One can tell a lot about a person, at any given time of their life, from how they sleep: how hard or easy falling asleep is for them; whether they can sleep anywhere or only at home; the postures in which they sleep; how they awake, and how quickly they rise — quite apart from their own statements, let alone the content of their dreams. For some people falling asleep is a welcome respite from tiredness or discomfort, for others it’s a nightly grapple with separation, with death. How much, for example, can lovers not tell about each other from their behaviour before, during and after sleep? I never told you the thoughts I had when, after we’d made love, unable to sleep as I knew I would be in that unfamiliar room, with this still unfamiliar woman beside me, I looked at you sleeping so prettily, your mouth slightly open, your face trusting sleep. I never told you I didn’t sleep that night. I’ve never told you that not a day has passed since then that I haven’t seen your sleeping face in my mind every time I try to fall asleep. Sometimes sleep, when it comes, is a relief, sometimes it’s an enemy that takes my precious image away and replaces it with random ones; and always, when I awake, after I’ve turned in bed all night, your face is clearer to me than ever, and I never want to get up but stay in this dream forever.
Ever since the time when he lived for almost a year with the thought that he had lost contact with language, every sentence he managed to write, and which in addition left him feeling that it might be possible to go on, had been an event. Every word, not spoken but written, that led to others, filled his lungs with air and renewed his tie with the world. A successful notation of this kind began the day for him; after that, or at least so he thought, nothing could happen to him until the following morning.
— Handke (via here)
Sacrifice is heavy but relinquishment is light. There are mysteries in this that we’ve been allowed to glimpse, aren’t there? There’s a way of life some people can only reach beyond the point of no return, which is the wish to die. There’s a way to live lightly, almost without yourself, smiling at your other self’s desires. For us: with and without each other, in mutual surrender to luck. Is that how we’ll live when we give up grasping, when we give up hating?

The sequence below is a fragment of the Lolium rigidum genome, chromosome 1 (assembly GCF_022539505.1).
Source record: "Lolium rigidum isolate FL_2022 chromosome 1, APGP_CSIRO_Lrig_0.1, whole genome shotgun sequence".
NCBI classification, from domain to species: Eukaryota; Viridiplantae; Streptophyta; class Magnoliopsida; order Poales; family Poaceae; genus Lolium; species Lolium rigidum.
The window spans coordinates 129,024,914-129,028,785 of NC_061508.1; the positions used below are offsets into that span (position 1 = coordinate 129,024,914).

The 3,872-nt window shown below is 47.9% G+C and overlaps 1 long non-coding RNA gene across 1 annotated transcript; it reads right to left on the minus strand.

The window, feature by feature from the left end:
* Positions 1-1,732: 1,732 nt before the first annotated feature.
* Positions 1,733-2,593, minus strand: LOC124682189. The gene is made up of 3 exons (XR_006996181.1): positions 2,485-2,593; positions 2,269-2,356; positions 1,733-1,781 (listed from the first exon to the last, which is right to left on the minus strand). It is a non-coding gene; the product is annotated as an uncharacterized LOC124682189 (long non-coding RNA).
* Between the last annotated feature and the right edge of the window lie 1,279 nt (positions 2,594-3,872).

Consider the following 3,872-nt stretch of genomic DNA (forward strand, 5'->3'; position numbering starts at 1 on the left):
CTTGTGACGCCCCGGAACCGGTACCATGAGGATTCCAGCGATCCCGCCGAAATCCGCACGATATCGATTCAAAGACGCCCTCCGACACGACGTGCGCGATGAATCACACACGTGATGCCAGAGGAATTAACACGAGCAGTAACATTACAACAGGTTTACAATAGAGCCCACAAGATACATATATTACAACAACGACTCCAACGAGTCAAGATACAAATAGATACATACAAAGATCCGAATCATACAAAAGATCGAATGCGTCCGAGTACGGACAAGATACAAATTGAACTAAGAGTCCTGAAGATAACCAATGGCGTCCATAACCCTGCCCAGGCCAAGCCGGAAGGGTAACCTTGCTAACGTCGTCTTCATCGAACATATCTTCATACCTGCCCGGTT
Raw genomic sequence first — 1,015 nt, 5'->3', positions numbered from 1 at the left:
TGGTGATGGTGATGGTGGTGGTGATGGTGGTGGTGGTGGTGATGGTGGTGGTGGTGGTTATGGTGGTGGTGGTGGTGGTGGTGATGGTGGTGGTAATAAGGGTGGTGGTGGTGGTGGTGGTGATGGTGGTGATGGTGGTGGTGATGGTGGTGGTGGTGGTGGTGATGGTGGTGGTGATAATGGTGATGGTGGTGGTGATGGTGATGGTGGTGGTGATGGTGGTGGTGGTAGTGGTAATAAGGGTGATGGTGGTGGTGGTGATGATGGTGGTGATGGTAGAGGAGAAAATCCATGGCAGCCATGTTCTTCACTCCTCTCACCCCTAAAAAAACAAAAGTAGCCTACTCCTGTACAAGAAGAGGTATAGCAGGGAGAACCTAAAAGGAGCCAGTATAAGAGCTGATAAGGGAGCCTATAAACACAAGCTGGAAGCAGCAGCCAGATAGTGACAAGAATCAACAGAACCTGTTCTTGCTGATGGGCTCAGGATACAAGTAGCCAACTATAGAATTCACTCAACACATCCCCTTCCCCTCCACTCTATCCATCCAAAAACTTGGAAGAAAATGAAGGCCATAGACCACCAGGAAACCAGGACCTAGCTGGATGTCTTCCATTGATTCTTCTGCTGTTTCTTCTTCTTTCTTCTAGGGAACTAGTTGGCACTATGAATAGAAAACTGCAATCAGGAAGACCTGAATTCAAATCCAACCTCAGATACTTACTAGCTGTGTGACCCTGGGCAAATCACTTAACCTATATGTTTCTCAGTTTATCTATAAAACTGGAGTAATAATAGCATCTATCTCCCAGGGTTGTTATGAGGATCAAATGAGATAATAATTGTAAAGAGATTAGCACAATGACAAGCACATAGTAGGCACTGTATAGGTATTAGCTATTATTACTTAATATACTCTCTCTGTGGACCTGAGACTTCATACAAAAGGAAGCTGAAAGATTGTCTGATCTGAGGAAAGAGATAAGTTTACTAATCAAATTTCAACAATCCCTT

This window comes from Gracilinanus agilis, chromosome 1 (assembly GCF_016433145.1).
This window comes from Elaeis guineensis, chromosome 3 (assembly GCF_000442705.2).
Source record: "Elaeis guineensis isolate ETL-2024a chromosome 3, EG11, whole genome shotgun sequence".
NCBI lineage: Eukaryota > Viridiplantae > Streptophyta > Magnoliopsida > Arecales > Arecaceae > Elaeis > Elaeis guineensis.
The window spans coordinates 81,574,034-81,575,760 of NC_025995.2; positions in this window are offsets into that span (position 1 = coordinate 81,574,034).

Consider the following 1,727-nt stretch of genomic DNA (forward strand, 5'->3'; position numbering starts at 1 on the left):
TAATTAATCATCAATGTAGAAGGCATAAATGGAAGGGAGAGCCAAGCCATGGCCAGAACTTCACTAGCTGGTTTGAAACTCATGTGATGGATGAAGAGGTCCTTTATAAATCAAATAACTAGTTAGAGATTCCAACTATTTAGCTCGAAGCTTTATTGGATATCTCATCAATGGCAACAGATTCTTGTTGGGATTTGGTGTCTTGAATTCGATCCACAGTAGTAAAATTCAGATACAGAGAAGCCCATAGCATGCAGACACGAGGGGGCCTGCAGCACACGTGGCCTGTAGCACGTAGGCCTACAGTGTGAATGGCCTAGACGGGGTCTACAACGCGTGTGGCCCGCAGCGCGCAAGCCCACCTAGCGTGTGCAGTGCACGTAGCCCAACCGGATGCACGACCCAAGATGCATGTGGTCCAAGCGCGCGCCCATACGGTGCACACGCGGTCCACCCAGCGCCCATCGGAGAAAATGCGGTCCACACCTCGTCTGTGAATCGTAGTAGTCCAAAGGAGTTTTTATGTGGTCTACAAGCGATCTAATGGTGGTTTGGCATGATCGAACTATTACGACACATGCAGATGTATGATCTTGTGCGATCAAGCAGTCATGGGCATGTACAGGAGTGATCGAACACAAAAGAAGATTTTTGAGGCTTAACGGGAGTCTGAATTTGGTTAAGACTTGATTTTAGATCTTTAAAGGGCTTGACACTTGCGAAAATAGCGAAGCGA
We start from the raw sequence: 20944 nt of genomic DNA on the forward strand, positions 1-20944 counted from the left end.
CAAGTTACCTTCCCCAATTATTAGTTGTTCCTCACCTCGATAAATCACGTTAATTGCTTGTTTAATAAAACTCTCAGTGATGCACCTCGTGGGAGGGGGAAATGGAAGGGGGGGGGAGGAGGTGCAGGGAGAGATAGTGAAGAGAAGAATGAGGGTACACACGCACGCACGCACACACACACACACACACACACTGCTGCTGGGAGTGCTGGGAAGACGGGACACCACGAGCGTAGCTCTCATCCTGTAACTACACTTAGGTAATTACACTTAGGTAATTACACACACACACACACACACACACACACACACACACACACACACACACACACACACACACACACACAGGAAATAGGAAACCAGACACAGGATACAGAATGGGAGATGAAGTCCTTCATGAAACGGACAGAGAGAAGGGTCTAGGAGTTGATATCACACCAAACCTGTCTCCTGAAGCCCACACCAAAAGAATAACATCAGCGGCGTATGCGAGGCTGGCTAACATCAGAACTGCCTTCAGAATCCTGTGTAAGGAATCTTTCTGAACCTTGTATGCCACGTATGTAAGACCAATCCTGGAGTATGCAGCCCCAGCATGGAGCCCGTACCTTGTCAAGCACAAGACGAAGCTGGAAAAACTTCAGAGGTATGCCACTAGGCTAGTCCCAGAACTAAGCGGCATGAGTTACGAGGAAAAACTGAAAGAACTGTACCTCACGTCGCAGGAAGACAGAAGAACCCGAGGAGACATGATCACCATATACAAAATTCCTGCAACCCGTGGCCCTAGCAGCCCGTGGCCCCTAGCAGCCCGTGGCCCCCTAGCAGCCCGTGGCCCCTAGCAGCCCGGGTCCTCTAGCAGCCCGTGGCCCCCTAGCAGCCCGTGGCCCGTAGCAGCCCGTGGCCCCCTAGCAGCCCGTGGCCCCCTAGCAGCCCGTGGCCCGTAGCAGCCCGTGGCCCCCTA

You had a run of luck, you found the right people, the right street, the right flat. Dates fell into place. Things could come together after all, it sometimes happened. There was some interplay between what you did and what happened to you. Currents could gather under the froth of your failure. Or a strange synchronicity would reveal itself, as when random numbers start to form a pattern. It wasn’t that you made your life or that life made you: but sometimes acts and events coalesced, pulling you into the world and the world into you, hiding you in the world’s inner space.
Sometimes a small shift seemed to change everything and the effect was simple, like night turning into day. Some turn of direction or a modulation of frequencies. What was revealed then, what new view opened up? But it wasn’t quite a question of revelation, more like a possibility actuated and so trailing new possibilities behind it. You’d turn your head and see something you’d sensed all along, or it would see you. Those changes made a gentle mockery of you when you put yourself in a position to receive them.
Sometimes things came together when you needed it, even when things seemed to go wrong. Sometimes things went wrong in order to come together. There was a current beneath acts and events that could carry you or turn against you. When it found you, or when you found it, and it brought you towards other people, you called it grace, in the old style.
Luck came only through playing. So how could you start playing, how emerge from your refusal to play, from your grey timid life? How else but by a stroke of luck that carried you with it? What game were you playing, what game was playing you? What did you find as you played, as you renewed your search for luck? You crossed a line and found something that was searching for itself. When you got lucky luck played its game with you, without you. You got lucky: you were ruled by a game that didn’t know its own rules. You got lucky: your luck ran through your fingers…
So she stood thinking. Without making any thought precise – for she was one of those reticent people whose minds hold their thoughts enmeshed in clouds of silence – she was filled with thoughts. Her mind was like her room, in which lights advanced and retreated, came pirouetting and stepping delicately, spread their tails, pecked their way; and then her whole being was suffused, like the room again, with a cloud of some profound knowledge, some unspoken regret, and then she was full of locked drawers, stuffed with letters, like her cabinets.
— Woolf, ‘The Lady in the Looking-Glass: A Reflection’